- Technical and physical security controls
- Information storage protection
- Network topology
- Environmental security
Address the Human Factor in Remote Work Security
With so many distractions at home, employees’ typical safeguards against cyber threats are down. They may use their personal devices for work, share their work devices with non-employees, use unsecured Wi-Fi networks, or fall prey to phishing emails. Also, your information system can be put at risk through poor document retention, the use of un-encrypted USB flash drives, or the use of unsecured channels to transmit critical information. In essence, information security protection measures are not there, leaving your network vulnerable to cyberattacks.
Testing an employee’s cybersecurity awareness and responses is important before or shortly after allowing employees to telecommute. This can be done using a phishing simulator, which allows you to set up emails like those from management, IT team, or colleagues with the goal of convincing employees to open a link, submit credentials or download an attachment. The information you get can be used to train employees on cybersecurity best practices and tips to avoid cyber-attacks.
Determine Potential Risks and Their Potential Impact
In addition to considering the human and technical side of remote work security, it’s important to identify potential threats that many hit your network, their likelihood, and how they would impact your company. During the cybersecurity risk assessment, list every possible point of attack that can be exploited by hackers to access your system and data. The next step is to rate the potential impact on your network’s infrastructure as either high, medium, or low, depending on significance and recoverability.
Next, analyze the control environment, which involves looking to identify threat prevention, detection, and mitigation. Once you’ve figured out where the potential risk could be and have calculated a risk rating, it’s time to fix the potential problems. Depending on the results, implement and monitor new security controls. This may involve changing the data backup system, changing to a better email filter, or having a third-party security team. After updating or implementing new security controls, reevaluate the risk.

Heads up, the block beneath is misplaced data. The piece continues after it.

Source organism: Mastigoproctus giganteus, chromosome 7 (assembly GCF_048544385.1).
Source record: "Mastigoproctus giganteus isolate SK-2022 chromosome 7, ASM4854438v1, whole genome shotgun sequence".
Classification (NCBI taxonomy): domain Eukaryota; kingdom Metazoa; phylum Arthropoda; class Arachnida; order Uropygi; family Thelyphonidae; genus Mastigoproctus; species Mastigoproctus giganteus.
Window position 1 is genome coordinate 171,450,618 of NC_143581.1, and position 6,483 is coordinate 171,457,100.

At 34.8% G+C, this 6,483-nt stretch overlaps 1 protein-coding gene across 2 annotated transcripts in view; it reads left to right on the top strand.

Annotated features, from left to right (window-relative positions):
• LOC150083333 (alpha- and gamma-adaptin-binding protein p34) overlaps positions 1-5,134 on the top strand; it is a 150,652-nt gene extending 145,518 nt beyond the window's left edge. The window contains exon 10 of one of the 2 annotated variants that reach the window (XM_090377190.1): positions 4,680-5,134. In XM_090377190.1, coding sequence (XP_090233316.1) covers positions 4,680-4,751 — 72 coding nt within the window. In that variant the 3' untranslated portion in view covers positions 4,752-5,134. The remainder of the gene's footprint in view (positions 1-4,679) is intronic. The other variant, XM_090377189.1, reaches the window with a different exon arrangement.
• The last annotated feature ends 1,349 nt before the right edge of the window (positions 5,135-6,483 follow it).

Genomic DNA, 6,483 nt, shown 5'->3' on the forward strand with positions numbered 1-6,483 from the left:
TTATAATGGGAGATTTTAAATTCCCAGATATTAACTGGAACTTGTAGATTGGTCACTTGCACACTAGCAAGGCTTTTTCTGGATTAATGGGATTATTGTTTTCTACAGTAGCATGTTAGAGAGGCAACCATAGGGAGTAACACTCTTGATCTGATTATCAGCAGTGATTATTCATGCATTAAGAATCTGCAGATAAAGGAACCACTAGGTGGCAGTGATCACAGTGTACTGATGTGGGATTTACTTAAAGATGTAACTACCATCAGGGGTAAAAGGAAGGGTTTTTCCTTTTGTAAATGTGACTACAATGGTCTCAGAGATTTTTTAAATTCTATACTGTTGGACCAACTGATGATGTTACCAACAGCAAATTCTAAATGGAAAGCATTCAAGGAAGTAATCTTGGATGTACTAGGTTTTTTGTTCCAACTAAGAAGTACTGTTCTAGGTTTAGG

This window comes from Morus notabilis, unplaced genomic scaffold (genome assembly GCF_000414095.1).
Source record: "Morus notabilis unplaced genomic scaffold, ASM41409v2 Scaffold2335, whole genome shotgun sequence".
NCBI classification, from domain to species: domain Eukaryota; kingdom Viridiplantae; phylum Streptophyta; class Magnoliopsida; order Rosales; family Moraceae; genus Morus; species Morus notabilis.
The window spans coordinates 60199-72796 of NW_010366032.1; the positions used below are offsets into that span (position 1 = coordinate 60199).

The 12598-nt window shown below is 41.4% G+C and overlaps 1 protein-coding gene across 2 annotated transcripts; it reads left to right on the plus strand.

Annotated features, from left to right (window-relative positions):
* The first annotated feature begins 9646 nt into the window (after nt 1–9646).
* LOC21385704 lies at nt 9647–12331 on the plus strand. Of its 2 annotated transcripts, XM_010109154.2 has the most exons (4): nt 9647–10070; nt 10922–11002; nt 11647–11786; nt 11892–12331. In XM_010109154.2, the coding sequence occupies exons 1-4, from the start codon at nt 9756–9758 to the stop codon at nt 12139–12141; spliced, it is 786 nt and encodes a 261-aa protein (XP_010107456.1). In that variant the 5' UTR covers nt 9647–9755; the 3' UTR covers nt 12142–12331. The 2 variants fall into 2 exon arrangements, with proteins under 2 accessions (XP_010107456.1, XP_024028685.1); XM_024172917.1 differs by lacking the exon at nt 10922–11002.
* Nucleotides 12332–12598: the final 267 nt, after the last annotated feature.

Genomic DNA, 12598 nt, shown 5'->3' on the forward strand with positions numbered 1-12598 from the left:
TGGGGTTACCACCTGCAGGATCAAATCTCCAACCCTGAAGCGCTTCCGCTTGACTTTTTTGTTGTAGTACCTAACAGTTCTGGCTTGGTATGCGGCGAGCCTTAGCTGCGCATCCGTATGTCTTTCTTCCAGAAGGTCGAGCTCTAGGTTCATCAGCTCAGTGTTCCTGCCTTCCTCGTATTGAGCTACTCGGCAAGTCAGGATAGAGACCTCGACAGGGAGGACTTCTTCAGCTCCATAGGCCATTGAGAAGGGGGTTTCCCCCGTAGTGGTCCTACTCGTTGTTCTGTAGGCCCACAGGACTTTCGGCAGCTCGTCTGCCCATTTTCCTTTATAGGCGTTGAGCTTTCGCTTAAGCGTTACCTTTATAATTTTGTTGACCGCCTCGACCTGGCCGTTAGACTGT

Let SCA Give You Peace of Mind with a Remote Workforce Risk Assessment
Risk assessment for a remote workforce is a complex process that requires significant planning and specialist knowledge to ensure all devices, processes, data, and people in your organization are covered. Without professional help, this can only be worked out through trial and error. SCA will conduct a more qualitative risk assessment to ensure remote work security and prevent data breaches caused by new and subtle exploits. The assessment is designed to ensure confidentiality, integrity and availability while working from home.
Our Remote Workforce Risk Assessment evaluates your company’s remote access/worker security posture following a risk-based approach to cybersecurity. The risk assessment methodology is based on NIST SP 800-30, Guide for Conducting Risk Assessments, and incorporates NIST SP 800-46 Guide to Enterprise Telework, Remote Access, and Bring Your Own Device (BYOD) Security, the NIST Cybersecurity Framework and NIST SP 800-53 Revision 4, Security and Privacy Controls for Federal Information Systems and Organizations.
Contact us today at 727-571-1141 to schedule a Remote Workforce Risk Assessment and learn how we can help you identify, manage, and reduce risks associated with remote working and remote work security.